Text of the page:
Sandro Boticelli [born March 1, 1445 as Alessandro di Mariano Filipepi, but called ‘boticelli’ or ‘little barrel’] was yet another of the great artists of Florence, under the patronage of the Medici Family. He painted in the Renaissance style from 1470 to 1500. True to his time, he depicted religious themes, figures from Greek mythology, and society people in the style of Classical figures. His paintings are full of light and motion and beautiful people. He had many patrons and his skills were in great demand, but Sandro fell under the spell of the ascetic clergyman Savonorola, and he began to consider his mythological scenes to be irreverent. Some say he burned them, some say he refused to take new commissions. For whatever reason, Sandro’s style changed; he was not hired so often, and he was eclipsed by his contemporaries until his death in 1510. His posthumous legacy was obscured as well, until the late 1800s when there was a resurgence of interest in Florentine Renaissance art, permitting Boticelli again to take his place among the greats.

One of Boticelli’s most famous works is Primavera, an enormous painting showing the Goddess Venus with a retinue of Springtime characters. Off to the right, the cold winds of winter attempt to disrupt the revels but to no avail. This painting is on display in the Uffizi Gallery’s Boticelli Room along with The Birth of Venus, the other most-famous of Sandro’s works. It shows the nude Venus being wafted across the water on a giant scallop shell, new-born of the sea’s foam. Our breakfast is all about Spring [even though it will be a few weeks until the Equinox], and our dinner features sea scallops, of course.

Vernal Equinox Bake:  249 calories 8.4 g fat 2 g fiber 14 g protein 17 g carbs [5.5 g Complex] 212 mg Calcium  NB: The food values given above are for the egg bake and fruit only, not the optional beverages.  PB GF  For the change of seasons, a breakfast with cured meat [to represent Winter] and artichokes [to stand in for Spring]. Simple and flavorful.

1 two-oz egg 1/4 oz uncured capicola, diced 3/4 oz artichoke hearts, marinated and purchased in a jar 1 Tbsp reduced-fat cottage cheese 1/4 cup blueberries or strawberries + 2 Tbsp plain, fat-free yogurt   Optional: blackish coffee [53 calories] or blackish tea or mocha cafe au lait [65 calories] or lemon in hot water  Optional: 5 oz fruit smoothie or berry-yogurt smoothie  [88 calories]

Drain the artichokes and chop them. Spritz an oven-proof dish with non-stick spray and sprinkle the capicola and artichokes on the bottom. Whisk the egg with salt and pepper, pour it into the dish, and bake at 350F. 12-15 minutes. Combine the fruit with the yogurt in a ramekin and plate with the egg bake. Serve with optional beverages and gaze upon Primavera by Sandro Boticelli.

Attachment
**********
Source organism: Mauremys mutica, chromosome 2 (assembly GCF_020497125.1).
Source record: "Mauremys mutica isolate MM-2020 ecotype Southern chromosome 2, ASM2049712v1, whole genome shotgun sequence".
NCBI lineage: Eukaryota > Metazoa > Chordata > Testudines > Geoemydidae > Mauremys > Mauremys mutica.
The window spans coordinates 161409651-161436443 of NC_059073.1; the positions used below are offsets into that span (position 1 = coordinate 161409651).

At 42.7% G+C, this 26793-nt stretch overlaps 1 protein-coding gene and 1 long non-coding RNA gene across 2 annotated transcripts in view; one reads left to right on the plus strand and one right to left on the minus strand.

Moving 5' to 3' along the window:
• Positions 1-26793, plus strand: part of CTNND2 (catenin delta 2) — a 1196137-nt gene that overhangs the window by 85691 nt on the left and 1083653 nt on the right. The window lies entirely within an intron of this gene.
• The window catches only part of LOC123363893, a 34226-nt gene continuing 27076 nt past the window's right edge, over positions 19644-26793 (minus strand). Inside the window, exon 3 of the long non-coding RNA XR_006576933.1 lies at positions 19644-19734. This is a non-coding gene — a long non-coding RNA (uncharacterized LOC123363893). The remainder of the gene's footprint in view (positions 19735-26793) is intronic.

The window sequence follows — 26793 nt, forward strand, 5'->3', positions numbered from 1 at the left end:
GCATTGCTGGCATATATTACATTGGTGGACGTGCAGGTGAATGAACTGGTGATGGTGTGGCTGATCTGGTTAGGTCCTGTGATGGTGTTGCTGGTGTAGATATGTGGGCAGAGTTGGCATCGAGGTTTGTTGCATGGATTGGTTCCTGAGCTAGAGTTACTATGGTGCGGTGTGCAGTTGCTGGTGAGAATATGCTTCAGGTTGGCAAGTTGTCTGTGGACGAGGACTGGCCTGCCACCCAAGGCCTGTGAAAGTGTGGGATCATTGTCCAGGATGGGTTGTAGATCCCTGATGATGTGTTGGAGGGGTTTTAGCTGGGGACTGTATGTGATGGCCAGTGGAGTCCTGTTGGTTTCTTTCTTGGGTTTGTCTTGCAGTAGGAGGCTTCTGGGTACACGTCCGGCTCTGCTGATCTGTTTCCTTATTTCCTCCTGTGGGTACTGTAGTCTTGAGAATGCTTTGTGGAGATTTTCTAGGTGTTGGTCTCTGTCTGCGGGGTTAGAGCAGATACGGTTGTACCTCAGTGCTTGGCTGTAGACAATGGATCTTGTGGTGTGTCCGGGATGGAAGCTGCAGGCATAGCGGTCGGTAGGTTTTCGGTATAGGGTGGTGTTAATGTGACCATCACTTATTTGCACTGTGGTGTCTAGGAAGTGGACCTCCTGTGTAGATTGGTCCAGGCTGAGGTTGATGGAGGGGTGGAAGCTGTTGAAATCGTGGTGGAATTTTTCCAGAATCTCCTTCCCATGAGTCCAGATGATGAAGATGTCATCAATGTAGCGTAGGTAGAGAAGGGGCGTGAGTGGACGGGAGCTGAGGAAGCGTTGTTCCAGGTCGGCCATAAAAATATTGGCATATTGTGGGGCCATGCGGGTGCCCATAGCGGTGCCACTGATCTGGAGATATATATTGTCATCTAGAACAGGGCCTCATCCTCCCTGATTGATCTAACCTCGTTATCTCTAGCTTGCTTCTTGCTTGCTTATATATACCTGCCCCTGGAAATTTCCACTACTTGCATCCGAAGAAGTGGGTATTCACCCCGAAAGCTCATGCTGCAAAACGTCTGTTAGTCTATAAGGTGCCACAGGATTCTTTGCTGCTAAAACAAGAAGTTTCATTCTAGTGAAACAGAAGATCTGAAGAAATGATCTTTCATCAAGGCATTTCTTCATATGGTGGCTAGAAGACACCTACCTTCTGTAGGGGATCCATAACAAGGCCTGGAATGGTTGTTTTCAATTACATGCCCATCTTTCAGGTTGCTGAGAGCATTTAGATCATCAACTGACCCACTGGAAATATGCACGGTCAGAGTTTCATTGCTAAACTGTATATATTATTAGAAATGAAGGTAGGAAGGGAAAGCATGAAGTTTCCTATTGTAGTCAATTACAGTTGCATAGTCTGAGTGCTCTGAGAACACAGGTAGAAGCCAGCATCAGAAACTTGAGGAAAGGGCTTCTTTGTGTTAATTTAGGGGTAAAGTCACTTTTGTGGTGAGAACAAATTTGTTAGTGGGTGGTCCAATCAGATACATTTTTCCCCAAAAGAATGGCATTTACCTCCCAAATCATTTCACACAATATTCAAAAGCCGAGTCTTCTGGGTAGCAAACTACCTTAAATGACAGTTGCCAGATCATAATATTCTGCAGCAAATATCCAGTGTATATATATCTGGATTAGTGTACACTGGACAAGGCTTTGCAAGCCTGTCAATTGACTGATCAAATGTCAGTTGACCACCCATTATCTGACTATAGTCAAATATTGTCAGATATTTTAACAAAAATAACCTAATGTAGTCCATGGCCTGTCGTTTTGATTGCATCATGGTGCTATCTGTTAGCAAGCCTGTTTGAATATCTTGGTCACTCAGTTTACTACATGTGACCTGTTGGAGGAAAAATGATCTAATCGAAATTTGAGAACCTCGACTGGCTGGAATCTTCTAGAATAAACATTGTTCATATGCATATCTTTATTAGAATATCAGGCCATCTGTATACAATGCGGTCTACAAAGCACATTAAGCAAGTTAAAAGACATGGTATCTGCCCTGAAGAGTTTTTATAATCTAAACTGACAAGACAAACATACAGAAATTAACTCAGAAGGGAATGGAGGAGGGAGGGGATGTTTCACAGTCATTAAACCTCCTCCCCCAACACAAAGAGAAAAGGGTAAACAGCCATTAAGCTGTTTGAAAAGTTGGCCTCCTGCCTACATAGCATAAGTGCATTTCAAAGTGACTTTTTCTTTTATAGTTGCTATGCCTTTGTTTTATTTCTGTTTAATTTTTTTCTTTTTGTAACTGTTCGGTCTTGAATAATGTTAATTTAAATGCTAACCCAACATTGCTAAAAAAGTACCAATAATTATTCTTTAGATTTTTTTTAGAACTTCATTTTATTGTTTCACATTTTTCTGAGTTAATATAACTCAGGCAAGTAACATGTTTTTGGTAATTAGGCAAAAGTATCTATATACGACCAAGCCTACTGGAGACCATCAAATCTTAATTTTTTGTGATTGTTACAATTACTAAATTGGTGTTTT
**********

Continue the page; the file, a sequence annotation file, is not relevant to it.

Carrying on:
Scallops with Peas: 260 calories 9 g fat 5 g fiber 26 g protein 11 g carbs 153 mg Calcium  PB GF – if using GF flour in the Bechamel  Salty scallops and sweet green peas are a wonderful combination. Very simple to prepare. Low enough in calories to add a Side Salad if you wish.  Perch a picture of Birth of Venus on the table so you can see it as you dine.

¼ pound dry sea scallops 1½ Tbsp chives, chopped ¼ c Bechamel sauce, no cheese ½ cup frozen green ‘English’ peas 1 tsp lemon zest 1½ Tbsp Romano cheese, grated  Optional: side salad

Put the frozen peas in a bowl or cup to thaw. Pat the scallops dry and cut them in half along the equator. Spray a non-stick pan with cooking spray and heat the pan over medium-high. Pan-sear the scallops, 1-2 minutes per side, adding some salt and pepper. Turn the heat to low. Add the Bechamel, zest and chives to the pan, along with a little water or white wine to increase the liquid. Add the peas and most of the grated cheese. Heat thoroughly but gently and spoon into scallop shells or ceramic baking shells. Sprinkle with remaining cheese and briefly broil or bake to melt the cheese on top. Serve with Side Salad, adding 36 calories.

Michaelangelo

How this Fast Diet Lifestyle works: Eat these meals tomorrow, for a calorie total of less than 600. On another day this week, eat the meals from a different post, another day of eating 600 calories or less. Eat sensibly the other days of the week. That’s it. Simple way to lose weight and be healthier.

What was the World of Art into which Michaelangelo was born on March 6, 1475? It was the height of the Italian Renaissance of the Quattrocento. Boticelli, Fra Lippi, and Masaccio were painting in Florence which was the center of the Art World. Ghiberti and Donatello were leading influences in sculpture, and Bruneleschi had wowed the world with the building of the dome of the Florence Cathedral. All of them were fascinated with the mathematics, optics, and physics of linear perspective: Science was influencing Art with the optimism of ‘We can do anything because we know math’ attitude. 25 years later, Michaelangelo was already recognized as a genius, having created his Pieta — a masterpiece of pathos and sculptural plasticity [making marble look like soft skin or draped fabric]. Enter the Cinquecento. Now art was more interested in the human form and in showing emotion. The Dying Slave, 1513 is the perfection of those concepts. From 1500 until his death on February 18, 1564, some of the most amazing pieces of art were created: sculptures, like the statue of David; frescos, such as the ceiling of the Sistine Chapel; architecture, Saint Peter’s Basilica in Rome for example. Michaelangelo influenced artists for centuries after his death, which should come as no surprise. Genius in others is inspirational — we may never reach those heights, but we learn a lot through the effort.